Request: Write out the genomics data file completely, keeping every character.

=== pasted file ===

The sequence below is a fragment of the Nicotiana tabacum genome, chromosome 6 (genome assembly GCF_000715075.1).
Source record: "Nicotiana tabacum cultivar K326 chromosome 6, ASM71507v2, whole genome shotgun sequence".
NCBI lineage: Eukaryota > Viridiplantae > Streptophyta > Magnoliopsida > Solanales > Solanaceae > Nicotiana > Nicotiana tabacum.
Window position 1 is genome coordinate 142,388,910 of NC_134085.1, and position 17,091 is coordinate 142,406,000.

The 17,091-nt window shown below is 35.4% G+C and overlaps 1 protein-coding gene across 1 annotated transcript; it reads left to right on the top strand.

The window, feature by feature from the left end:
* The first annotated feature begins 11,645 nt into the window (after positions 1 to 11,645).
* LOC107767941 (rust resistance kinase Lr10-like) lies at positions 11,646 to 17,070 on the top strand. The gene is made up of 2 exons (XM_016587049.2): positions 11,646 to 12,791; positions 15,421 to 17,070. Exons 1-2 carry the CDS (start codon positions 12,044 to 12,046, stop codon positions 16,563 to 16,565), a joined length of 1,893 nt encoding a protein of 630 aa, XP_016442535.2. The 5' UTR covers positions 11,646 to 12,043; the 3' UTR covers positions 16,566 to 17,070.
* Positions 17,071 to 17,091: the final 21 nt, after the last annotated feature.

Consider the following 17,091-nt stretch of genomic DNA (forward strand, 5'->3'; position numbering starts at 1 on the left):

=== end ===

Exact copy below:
The sequence below is a fragment of the Nicotiana tabacum genome, chromosome 6 (genome assembly GCF_000715075.1).
Source record: "Nicotiana tabacum cultivar K326 chromosome 6, ASM71507v2, whole genome shotgun sequence".
NCBI lineage: Eukaryota > Viridiplantae > Streptophyta > Magnoliopsida > Solanales > Solanaceae > Nicotiana > Nicotiana tabacum.
Window position 1 is genome coordinate 142,388,910 of NC_134085.1, and position 17,091 is coordinate 142,406,000.

The 17,091-nt window shown below is 35.4% G+C and overlaps 1 protein-coding gene across 1 annotated transcript; it reads left to right on the top strand.

The window, feature by feature from the left end:
* The first annotated feature begins 11,645 nt into the window (after positions 1 to 11,645).
* LOC107767941 (rust resistance kinase Lr10-like) lies at positions 11,646 to 17,070 on the top strand. The gene is made up of 2 exons (XM_016587049.2): positions 11,646 to 12,791; positions 15,421 to 17,070. Exons 1-2 carry the CDS (start codon positions 12,044 to 12,046, stop codon positions 16,563 to 16,565), a joined length of 1,893 nt encoding a protein of 630 aa, XP_016442535.2. The 5' UTR covers positions 11,646 to 12,043; the 3' UTR covers positions 16,566 to 17,070.
* Positions 17,071 to 17,091: the final 21 nt, after the last annotated feature.

Consider the following 17,091-nt stretch of genomic DNA (forward strand, 5'->3'; position numbering starts at 1 on the left):